Of late, one technology that is set to transform the oil and gas sector is inevitably “Blockchain”, and the blockchain revolution is starting right here and right now. The big task ahead for the oil and gas sector is how swiftly and successfully it can move to take advantage of the many foreseen opportunities that blockchain will bring. For oil and gas value chain, data has gone from an asset to an unutilized overstock. Operators and end users are diving down in data and urgently need a way to control and authenticate resourceful information. Blockchain has tremendous potential to reduce the risk of fraud, error, and invalid transactions in energy trading, make financial transactions more efficient, facilitate regulatory reporting requirements, and enable interoperability as claimed and proven. However, digital insecurities will be prevailing there in the future as “hurdles find their own way to hinder the development” – as the world knows it.
Blockchain is Critical in Unlocking the Efficiency Potential of Distributed Energy Generation
Blockchain will have huge benefits for oil and gas exploration and production, from scheduling equipment maintenance to managing exploration acreage records, blockchain offers a single, unalterable record of transactions and documentation between numerous parties. Distributed ledgers will also create more efficient and transparent downstream activities, such as exchanging products, secondary distribution delivery documentation, demurrage, and claims management. In the midstream distribution value chain, it will revolutionize joint ventures, risk management, contracting, and regulatory compliance.
The possibilities of blockchain in oil and gas have few limits, and the industry is yet to see more than a glimpse of its full capabilities. The energy sector is seen as the next frontier for blockchain development outside the financial sector, where the distributed ledger technology has had its biggest impact to date.
Blockchain is critical to unlocking the efficiency potential of distributed energy generation and disintermediating the public and private utility companies. So too does blockchain open-up efficient fundraising through initial coin offerings (ICO). More than 1,500 ICOs have taken place in the energy space over the last couple of years. Admittedly, a disproportionate number of these token offerings have been electricity or renewables-focused, but the number of token offerings in the traditionally technologically phobic oil and gas sector is now rising.
Smart contracts, which are essentially computer code stored on blockchain that can execute actions under specified circumstances, should give oil and gas executives greater interest to improve their supply chain and finance activities. Smart contracts enable counter-parties to automate transaction tasks that are typically performed manually and that require the involvement of third-party intermediaries. Smart contract technology can result in processes that are faster and more accurate and cost efficient. Also, the parties to a smart contract agree to be bound by the rules and determinations of the underlying code, which in theory should lead to fewer contract disputes.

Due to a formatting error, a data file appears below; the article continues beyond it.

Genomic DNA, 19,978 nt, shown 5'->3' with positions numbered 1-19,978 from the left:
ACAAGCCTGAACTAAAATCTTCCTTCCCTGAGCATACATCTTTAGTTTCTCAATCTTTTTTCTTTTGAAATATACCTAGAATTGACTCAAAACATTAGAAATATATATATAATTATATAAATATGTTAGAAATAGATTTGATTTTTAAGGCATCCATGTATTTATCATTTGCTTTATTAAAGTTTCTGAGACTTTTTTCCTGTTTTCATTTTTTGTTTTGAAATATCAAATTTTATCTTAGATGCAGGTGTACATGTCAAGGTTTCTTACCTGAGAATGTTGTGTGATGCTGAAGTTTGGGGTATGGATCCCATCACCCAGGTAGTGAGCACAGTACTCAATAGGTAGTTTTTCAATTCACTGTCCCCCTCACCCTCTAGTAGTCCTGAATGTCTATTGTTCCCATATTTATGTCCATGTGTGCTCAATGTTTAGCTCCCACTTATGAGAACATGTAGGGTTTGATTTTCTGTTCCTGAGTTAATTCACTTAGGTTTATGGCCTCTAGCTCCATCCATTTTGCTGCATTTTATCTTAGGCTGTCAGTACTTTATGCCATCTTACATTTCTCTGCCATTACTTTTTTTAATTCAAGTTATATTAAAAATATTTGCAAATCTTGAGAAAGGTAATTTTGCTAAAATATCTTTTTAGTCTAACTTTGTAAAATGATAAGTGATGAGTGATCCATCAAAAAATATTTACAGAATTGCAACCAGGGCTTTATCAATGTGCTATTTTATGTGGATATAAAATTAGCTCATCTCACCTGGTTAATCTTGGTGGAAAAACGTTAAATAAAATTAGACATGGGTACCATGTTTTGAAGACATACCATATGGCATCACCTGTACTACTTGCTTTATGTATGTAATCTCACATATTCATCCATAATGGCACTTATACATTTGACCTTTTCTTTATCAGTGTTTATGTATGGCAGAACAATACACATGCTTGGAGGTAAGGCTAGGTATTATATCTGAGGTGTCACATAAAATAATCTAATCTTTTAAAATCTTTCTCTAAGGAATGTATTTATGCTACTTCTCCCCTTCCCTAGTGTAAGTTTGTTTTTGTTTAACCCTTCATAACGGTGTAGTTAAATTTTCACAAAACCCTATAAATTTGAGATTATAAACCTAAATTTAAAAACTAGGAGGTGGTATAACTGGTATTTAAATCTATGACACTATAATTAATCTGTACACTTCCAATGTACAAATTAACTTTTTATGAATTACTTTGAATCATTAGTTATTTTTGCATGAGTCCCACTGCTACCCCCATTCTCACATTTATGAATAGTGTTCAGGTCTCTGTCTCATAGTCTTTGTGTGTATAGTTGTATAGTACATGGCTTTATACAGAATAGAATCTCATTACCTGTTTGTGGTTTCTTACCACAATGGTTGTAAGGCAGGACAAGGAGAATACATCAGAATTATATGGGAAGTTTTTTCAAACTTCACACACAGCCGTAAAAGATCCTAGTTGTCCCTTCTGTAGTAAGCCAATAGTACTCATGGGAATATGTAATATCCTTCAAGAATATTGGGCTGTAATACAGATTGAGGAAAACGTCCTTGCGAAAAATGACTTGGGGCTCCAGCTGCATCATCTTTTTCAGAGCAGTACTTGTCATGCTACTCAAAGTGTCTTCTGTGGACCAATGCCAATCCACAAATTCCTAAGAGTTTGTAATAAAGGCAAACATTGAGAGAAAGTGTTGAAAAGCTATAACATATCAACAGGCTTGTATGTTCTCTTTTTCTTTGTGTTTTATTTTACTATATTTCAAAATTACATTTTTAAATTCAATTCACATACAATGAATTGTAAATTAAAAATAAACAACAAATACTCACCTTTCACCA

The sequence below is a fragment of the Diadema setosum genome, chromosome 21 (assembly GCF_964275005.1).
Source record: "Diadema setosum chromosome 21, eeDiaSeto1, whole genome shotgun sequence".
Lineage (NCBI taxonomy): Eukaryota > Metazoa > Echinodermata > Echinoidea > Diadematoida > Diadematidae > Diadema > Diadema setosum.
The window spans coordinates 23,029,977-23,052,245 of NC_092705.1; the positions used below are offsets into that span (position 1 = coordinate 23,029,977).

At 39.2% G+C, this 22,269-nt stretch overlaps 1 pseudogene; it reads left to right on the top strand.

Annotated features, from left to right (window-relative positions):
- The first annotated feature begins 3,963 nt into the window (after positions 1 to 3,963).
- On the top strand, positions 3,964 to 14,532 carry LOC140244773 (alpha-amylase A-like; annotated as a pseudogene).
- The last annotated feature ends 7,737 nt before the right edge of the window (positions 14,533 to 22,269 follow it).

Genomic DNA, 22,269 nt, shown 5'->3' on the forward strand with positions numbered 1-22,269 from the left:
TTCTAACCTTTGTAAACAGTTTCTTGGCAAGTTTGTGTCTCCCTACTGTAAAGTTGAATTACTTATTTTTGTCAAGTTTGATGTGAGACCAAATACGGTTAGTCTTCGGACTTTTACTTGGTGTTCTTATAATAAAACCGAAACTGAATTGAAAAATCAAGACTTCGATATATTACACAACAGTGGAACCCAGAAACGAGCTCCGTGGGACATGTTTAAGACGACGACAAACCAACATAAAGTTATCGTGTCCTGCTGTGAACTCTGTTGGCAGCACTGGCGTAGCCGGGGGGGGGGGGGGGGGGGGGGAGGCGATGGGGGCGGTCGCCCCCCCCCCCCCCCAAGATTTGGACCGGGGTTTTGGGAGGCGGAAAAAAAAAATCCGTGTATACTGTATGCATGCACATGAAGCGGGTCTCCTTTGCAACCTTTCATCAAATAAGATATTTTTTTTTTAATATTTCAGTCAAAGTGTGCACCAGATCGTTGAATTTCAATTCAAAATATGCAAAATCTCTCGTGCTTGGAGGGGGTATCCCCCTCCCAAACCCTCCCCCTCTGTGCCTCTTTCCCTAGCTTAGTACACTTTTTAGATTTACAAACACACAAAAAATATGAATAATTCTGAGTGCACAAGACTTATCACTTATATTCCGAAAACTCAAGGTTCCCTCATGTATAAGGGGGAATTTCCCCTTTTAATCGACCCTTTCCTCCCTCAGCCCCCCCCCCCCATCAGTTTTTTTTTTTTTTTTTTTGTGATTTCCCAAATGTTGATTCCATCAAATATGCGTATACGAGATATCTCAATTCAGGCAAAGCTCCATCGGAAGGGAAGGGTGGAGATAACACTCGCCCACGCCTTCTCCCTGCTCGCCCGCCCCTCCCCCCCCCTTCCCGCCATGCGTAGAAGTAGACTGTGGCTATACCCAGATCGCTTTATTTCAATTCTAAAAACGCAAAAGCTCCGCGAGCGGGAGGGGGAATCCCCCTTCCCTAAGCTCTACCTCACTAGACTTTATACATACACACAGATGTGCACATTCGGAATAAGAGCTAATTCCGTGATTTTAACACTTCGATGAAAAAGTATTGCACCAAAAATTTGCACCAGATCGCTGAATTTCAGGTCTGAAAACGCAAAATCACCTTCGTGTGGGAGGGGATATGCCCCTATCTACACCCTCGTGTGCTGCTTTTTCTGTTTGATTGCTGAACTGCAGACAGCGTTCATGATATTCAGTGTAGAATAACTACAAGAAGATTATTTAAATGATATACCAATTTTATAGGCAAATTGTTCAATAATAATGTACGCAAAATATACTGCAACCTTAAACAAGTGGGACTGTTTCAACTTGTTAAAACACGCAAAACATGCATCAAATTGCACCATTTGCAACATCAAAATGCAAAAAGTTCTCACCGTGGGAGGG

Operations and maintenance and quality control personnel also have a real need to track exactly where asset components come from. Blockchain has the capability to help track all related components and assets, and to share records among business partners. It provides a framework for registering contractors, tracking performance and reliability. A blockchain could be used, for example, to track which suppliers produced the components and subcomponents for a blowout preventer. If a certain component breaks down, the operator could consult data in the chain to determine when, where and by which company the component was produced. Manufacturers might examine the data to see if maintenance—frequently outsourced—was performed as recommended.
Using blockchain, the operational performance of a critical asset or equipment can be tracked based not only on the cost of the equipment but also the cost of all aspects of the performance lifecycle, including maintenance, operating costs, uptime and downtime. Once a service-level agreement has been determined and coded in the system, sensors could communicate to the blockchain, and performance factors would determine payment amounts (including bonuses or penalties). It can also play a role in grid management. The combination of smart devices and blockchains will allow the grid to self-regulate by automatically triggering actions, such as curtailment, redispatch, demand-side management, and production/storage from batteries.
Going forward, it is realized that even though some of the technological best practices have certainly trickled through the energy industry, there is always still scope for further improvement. Using blockchain, the oil and gas industry can see reductions in cost of managing complex financial agreements, royalties and payments, improvement in transparency through their supply chain, reduction in trade finance costs, and ultimately greater responsiveness to the changing market conditions.
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About the Author:
Jyoti’s research focuses primarily on upstream oil and gas operational activities including digital oilfield technologies, upstream oilfield machinery, multiphase flow metering, intelligent pumps, oilfield operations management systems, artificial lift optimization, leak detection systems, and oilfield drilling optimization systems.
Jyoti evaluates technical and market trends for cross domain businesses across the globe focusing on trends in IIoT, modularity, digitalization, blockchain technologies, and digital twins for upstream and midstream oil & gas industry.